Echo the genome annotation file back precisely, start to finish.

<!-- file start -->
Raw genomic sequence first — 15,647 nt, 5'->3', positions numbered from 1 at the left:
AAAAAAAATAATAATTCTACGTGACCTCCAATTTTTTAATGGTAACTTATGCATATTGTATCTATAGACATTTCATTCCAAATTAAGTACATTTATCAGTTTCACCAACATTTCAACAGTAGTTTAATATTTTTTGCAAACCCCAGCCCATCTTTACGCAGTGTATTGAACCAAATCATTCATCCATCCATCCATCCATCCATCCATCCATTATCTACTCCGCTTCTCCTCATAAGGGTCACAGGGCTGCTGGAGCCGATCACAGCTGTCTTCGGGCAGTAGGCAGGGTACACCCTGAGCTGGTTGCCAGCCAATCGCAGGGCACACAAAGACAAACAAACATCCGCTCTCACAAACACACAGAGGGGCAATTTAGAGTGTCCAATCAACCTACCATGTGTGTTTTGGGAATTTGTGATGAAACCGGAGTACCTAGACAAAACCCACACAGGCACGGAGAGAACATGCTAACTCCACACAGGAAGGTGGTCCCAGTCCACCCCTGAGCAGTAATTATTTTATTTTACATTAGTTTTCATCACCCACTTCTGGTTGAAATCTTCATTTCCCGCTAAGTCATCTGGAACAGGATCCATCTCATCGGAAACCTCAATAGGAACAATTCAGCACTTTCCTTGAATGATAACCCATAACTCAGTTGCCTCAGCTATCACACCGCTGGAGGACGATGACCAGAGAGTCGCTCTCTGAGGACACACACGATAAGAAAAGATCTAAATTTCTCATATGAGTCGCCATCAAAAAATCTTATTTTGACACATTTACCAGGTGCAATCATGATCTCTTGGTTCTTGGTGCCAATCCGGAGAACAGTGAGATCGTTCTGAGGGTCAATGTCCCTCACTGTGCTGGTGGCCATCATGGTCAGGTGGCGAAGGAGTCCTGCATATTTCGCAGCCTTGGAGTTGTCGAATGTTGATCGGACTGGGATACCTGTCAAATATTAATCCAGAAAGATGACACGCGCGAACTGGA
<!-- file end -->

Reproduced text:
Raw genomic sequence first — 15,647 nt, 5'->3', positions numbered from 1 at the left:
AAAAAAAATAATAATTCTACGTGACCTCCAATTTTTTAATGGTAACTTATGCATATTGTATCTATAGACATTTCATTCCAAATTAAGTACATTTATCAGTTTCACCAACATTTCAACAGTAGTTTAATATTTTTTGCAAACCCCAGCCCATCTTTACGCAGTGTATTGAACCAAATCATTCATCCATCCATCCATCCATCCATCCATCCATTATCTACTCCGCTTCTCCTCATAAGGGTCACAGGGCTGCTGGAGCCGATCACAGCTGTCTTCGGGCAGTAGGCAGGGTACACCCTGAGCTGGTTGCCAGCCAATCGCAGGGCACACAAAGACAAACAAACATCCGCTCTCACAAACACACAGAGGGGCAATTTAGAGTGTCCAATCAACCTACCATGTGTGTTTTGGGAATTTGTGATGAAACCGGAGTACCTAGACAAAACCCACACAGGCACGGAGAGAACATGCTAACTCCACACAGGAAGGTGGTCCCAGTCCACCCCTGAGCAGTAATTATTTTATTTTACATTAGTTTTCATCACCCACTTCTGGTTGAAATCTTCATTTCCCGCTAAGTCATCTGGAACAGGATCCATCTCATCGGAAACCTCAATAGGAACAATTCAGCACTTTCCTTGAATGATAACCCATAACTCAGTTGCCTCAGCTATCACACCGCTGGAGGACGATGACCAGAGAGTCGCTCTCTGAGGACACACACGATAAGAAAAGATCTAAATTTCTCATATGAGTCGCCATCAAAAAATCTTATTTTGACACATTTACCAGGTGCAATCATGATCTCTTGGTTCTTGGTGCCAATCCGGAGAACAGTGAGATCGTTCTGAGGGTCAATGTCCCTCACTGTGCTGGTGGCCATCATGGTCAGGTGGCGAAGGAGTCCTGCATATTTCGCAGCCTTGGAGTTGTCGAATGTTGATCGGACTGGGATACCTGTCAAATATTAATCCAGAAAGATGACACGCGCGAACTGGA